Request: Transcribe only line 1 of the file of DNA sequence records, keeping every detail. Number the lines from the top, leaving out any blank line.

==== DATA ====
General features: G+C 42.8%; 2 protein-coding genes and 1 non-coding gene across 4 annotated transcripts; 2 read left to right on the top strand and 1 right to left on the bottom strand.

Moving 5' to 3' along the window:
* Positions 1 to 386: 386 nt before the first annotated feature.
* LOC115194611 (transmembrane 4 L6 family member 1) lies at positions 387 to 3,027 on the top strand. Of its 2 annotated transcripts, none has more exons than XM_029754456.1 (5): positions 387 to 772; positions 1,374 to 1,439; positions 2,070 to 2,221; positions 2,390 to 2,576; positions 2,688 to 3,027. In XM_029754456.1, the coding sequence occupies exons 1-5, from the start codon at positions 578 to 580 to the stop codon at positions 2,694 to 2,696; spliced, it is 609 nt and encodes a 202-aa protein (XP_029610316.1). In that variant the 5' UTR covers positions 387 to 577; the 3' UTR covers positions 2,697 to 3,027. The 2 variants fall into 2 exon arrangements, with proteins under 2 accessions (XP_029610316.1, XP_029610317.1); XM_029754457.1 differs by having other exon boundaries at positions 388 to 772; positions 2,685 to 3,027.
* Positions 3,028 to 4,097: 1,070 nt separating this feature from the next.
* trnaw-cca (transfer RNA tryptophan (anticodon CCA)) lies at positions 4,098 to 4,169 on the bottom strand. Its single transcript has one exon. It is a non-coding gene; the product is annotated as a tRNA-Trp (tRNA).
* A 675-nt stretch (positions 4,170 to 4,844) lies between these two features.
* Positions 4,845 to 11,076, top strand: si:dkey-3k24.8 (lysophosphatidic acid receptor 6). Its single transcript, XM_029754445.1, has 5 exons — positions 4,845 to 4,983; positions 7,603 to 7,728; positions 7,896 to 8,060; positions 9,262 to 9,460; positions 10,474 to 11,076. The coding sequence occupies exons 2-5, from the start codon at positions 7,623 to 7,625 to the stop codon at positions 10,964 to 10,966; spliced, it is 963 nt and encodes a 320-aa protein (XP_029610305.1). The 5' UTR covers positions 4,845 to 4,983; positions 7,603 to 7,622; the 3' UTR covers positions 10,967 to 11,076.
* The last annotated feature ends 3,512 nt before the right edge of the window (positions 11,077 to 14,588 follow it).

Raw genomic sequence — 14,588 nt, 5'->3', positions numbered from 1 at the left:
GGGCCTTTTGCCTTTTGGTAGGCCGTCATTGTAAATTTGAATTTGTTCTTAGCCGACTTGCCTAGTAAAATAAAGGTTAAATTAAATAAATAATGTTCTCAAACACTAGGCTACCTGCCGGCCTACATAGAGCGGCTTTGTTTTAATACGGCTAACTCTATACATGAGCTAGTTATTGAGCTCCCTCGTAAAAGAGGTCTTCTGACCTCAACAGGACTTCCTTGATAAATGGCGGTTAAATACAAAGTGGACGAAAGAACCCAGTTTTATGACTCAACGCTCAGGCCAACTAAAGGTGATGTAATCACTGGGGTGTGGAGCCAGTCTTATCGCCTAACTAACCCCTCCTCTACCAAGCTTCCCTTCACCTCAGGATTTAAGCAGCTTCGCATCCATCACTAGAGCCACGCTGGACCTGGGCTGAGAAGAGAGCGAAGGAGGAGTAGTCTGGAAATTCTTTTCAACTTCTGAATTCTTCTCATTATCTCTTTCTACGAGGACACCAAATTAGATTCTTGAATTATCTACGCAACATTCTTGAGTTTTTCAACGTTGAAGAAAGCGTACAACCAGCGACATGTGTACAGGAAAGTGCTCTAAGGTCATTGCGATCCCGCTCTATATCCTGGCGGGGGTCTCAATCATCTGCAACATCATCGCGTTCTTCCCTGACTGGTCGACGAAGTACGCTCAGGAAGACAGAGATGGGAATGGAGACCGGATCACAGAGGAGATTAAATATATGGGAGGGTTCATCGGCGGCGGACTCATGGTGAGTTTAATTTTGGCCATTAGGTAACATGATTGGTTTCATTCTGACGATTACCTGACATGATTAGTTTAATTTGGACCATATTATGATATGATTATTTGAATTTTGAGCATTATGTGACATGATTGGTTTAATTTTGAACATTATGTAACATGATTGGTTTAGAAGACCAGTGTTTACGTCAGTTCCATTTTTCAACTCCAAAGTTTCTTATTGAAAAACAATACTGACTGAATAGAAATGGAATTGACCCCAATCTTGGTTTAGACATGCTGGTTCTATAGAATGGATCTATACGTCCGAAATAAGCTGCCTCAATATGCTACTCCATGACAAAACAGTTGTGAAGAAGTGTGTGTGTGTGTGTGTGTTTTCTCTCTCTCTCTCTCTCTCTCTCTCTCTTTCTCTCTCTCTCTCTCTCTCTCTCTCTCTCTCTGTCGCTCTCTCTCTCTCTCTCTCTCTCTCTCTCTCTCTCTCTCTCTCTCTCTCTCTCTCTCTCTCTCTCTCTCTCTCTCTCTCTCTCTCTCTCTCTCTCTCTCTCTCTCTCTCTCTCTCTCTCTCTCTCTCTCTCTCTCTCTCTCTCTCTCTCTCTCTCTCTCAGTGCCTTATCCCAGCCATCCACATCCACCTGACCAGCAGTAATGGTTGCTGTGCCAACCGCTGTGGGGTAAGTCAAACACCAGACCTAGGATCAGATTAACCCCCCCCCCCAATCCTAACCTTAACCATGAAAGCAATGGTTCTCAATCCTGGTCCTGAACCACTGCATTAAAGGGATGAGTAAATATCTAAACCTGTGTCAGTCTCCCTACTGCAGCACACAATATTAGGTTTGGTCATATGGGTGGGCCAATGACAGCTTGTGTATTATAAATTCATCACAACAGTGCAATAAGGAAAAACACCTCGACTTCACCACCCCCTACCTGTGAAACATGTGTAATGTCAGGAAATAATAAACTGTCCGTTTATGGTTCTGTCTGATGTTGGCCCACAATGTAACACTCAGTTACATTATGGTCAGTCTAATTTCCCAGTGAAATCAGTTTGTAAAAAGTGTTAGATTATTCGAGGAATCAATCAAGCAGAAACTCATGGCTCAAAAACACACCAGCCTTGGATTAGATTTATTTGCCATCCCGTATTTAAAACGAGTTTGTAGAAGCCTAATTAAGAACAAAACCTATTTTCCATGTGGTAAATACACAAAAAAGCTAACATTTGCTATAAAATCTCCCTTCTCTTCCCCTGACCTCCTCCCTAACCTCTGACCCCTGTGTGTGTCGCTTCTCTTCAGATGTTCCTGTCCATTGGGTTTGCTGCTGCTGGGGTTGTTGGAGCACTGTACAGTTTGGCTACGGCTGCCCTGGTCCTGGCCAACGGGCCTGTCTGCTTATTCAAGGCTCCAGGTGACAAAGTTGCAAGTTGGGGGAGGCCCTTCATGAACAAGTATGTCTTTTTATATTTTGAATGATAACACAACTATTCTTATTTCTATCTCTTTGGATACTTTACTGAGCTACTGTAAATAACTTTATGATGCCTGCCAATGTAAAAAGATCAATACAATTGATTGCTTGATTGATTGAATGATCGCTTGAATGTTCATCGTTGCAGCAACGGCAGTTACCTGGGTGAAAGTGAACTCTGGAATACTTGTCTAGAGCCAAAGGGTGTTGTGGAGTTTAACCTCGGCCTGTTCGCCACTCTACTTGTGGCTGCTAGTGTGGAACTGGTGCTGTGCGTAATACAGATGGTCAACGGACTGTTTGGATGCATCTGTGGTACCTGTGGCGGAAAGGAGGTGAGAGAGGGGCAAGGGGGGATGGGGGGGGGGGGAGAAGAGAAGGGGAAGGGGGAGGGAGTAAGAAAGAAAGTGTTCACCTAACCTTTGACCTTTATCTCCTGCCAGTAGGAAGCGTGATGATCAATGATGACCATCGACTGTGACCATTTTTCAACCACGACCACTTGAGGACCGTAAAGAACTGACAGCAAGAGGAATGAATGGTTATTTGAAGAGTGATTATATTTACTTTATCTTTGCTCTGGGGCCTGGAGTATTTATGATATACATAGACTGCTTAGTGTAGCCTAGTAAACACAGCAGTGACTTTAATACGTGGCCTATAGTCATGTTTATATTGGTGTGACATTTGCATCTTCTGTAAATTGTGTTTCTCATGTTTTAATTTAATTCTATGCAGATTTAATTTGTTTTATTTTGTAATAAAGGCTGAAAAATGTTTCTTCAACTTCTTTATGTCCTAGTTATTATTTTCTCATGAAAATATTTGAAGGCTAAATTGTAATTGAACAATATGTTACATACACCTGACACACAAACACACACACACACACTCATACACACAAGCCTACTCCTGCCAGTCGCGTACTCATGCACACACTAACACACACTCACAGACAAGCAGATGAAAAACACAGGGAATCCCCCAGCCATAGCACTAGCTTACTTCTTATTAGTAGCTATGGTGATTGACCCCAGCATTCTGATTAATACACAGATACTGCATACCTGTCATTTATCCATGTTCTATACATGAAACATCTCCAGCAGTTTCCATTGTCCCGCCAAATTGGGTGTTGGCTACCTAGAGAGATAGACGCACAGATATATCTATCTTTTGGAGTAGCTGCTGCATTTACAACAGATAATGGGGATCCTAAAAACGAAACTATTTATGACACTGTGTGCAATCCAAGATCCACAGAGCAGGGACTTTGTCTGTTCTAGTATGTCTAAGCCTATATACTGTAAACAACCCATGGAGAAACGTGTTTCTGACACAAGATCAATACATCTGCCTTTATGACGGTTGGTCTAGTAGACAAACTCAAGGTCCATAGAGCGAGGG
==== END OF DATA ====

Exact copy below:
General features: G+C 42.8%; 2 protein-coding genes and 1 non-coding gene across 4 annotated transcripts; 2 read left to right on the top strand and 1 right to left on the bottom strand.